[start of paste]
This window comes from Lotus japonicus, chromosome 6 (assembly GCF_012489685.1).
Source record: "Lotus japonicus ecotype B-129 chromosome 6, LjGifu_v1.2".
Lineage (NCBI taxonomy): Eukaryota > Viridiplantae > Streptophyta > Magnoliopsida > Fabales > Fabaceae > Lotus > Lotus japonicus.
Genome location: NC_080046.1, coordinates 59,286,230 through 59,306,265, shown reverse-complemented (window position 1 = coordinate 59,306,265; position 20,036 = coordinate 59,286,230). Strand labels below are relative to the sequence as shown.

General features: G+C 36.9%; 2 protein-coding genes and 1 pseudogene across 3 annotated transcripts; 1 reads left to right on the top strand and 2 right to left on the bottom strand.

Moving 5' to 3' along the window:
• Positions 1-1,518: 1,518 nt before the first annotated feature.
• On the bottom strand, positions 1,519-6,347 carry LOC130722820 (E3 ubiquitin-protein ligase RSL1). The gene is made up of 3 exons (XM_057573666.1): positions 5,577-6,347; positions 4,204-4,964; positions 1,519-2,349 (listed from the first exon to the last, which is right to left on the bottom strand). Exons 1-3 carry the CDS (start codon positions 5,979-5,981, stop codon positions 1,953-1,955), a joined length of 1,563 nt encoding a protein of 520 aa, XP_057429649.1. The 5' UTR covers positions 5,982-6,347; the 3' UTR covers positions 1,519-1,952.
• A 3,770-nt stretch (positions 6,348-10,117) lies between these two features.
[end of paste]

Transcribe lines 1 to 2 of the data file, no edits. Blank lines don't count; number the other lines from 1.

This window comes from Lotus japonicus, chromosome 6 (assembly GCF_012489685.1).
Source record: "Lotus japonicus ecotype B-129 chromosome 6, LjGifu_v1.2".